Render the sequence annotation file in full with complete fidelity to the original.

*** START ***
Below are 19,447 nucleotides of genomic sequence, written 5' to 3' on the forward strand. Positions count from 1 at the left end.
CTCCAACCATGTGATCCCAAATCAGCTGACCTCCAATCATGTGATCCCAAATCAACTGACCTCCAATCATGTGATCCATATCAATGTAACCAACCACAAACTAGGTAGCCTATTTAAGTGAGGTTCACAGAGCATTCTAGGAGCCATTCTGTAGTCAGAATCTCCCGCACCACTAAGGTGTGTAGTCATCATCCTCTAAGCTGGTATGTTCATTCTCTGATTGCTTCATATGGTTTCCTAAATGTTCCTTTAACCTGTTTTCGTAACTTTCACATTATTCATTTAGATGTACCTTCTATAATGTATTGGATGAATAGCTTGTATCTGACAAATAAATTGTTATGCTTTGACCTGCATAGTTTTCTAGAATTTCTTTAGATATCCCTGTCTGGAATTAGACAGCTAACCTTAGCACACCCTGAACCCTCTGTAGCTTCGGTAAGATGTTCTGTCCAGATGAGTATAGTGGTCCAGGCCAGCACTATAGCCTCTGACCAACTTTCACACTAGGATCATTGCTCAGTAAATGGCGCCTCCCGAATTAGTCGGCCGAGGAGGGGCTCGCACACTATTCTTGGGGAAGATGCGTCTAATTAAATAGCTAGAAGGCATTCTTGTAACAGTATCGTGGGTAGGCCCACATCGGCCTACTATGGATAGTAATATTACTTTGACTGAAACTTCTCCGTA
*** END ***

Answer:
Below are 19,447 nucleotides of genomic sequence, written 5' to 3' on the forward strand. Positions count from 1 at the left end.
CTCCAACCATGTGATCCCAAATCAGCTGACCTCCAATCATGTGATCCCAAATCAACTGACCTCCAATCATGTGATCCATATCAATGTAACCAACCACAAACTAGGTAGCCTATTTAAGTGAGGTTCACAGAGCATTCTAGGAGCCATTCTGTAGTCAGAATCTCCCGCACCACTAAGGTGTGTAGTCATCATCCTCTAAGCTGGTATGTTCATTCTCTGATTGCTTCATATGGTTTCCTAAATGTTCCTTTAACCTGTTTTCGTAACTTTCACATTATTCATTTAGATGTACCTTCTATAATGTATTGGATGAATAGCTTGTATCTGACAAATAAATTGTTATGCTTTGACCTGCATAGTTTTCTAGAATTTCTTTAGATATCCCTGTCTGGAATTAGACAGCTAACCTTAGCACACCCTGAACCCTCTGTAGCTTCGGTAAGATGTTCTGTCCAGATGAGTATAGTGGTCCAGGCCAGCACTATAGCCTCTGACCAACTTTCACACTAGGATCATTGCTCAGTAAATGGCGCCTCCCGAATTAGTCGGCCGAGGAGGGGCTCGCACACTATTCTTGGGGAAGATGCGTCTAATTAAATAGCTAGAAGGCATTCTTGTAACAGTATCGTGGGTAGGCCCACATCGGCCTACTATGGATAGTAATATTACTTTGACTGAAACTTCTCCGTA